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U-17 Women's World Cup: Indian football's brave new frontier

India was thumped 8-0 by the US at the U-17 Women's World Cup, but the tournament is a great chance to develop a new generation of Indian women footballers

India in action against the USA at the U-17 Women's World Cup in Bhubaneswar. (PTI)

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The first wave of Indian women’s World Cup footballers is here. On Tuesday, a squad of 21 young women from India took on USA in the FIFA U-17 Women’s World Cup at the Kalinga Stadium, Bhubaneswar to mark their debut in the tournament at any level. India was thumped 8-0 by one of the best women's teams in the world in this opening encounter. However, just the fact that Indian girls are mixing it up with the heavyweights was a thrilling and encouraging sight.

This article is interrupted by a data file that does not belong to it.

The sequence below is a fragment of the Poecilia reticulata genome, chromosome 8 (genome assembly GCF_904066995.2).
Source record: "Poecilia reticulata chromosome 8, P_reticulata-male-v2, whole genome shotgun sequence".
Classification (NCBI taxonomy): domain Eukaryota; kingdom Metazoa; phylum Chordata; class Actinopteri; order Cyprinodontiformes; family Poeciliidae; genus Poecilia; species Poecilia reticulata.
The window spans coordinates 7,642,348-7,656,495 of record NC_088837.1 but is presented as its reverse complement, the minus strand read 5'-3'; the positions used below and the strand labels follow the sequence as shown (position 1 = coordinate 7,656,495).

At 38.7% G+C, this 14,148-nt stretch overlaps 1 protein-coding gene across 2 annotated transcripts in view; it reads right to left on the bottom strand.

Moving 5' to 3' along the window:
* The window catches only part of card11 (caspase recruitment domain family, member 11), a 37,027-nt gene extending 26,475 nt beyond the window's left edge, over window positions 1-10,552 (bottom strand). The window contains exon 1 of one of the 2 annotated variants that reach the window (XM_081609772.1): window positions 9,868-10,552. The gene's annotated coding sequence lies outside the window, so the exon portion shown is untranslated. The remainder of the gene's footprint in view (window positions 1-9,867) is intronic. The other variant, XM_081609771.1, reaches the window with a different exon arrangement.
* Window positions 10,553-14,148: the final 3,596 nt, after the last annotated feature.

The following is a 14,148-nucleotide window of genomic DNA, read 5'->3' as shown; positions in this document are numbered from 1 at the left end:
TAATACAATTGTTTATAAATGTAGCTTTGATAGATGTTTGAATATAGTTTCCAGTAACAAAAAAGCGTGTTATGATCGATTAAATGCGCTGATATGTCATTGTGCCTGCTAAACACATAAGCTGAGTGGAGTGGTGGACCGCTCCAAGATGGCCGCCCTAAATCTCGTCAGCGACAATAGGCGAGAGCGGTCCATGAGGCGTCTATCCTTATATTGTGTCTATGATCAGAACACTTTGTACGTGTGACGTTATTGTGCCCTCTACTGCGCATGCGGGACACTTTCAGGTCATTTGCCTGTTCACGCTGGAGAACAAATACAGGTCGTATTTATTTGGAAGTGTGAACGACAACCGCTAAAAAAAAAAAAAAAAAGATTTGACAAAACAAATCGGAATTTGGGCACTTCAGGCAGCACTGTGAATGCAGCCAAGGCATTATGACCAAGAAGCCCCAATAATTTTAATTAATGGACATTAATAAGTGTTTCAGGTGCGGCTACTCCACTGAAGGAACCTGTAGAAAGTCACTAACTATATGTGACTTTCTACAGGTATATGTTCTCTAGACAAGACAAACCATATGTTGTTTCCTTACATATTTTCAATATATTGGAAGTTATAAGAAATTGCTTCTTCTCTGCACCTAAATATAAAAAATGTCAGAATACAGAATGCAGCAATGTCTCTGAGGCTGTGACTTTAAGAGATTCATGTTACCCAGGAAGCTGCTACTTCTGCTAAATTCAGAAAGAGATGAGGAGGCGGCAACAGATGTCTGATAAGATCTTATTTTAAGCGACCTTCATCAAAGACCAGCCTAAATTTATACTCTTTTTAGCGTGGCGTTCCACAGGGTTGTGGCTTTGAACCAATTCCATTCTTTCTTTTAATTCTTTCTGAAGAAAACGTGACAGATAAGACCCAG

The tournament was originally scheduled to take place in 2020 but was delayed due to the pandemic. As a result, many of the women who were among the World Cup hopefuls for the 2020 tournament are now over 17, with some having graduated to the national team. Along the way, the event too has lost some of its sheen and scope. Six venues were supposed to host the tournament in 2020, but only three will do so in 2022. The drummed-up hype that preceded India hosting the U-17 men’s World Cup in 2017—where the country broke the attendance records for the tournament and the final at Salt Lake was attended by 66,000—is conspicuously missing.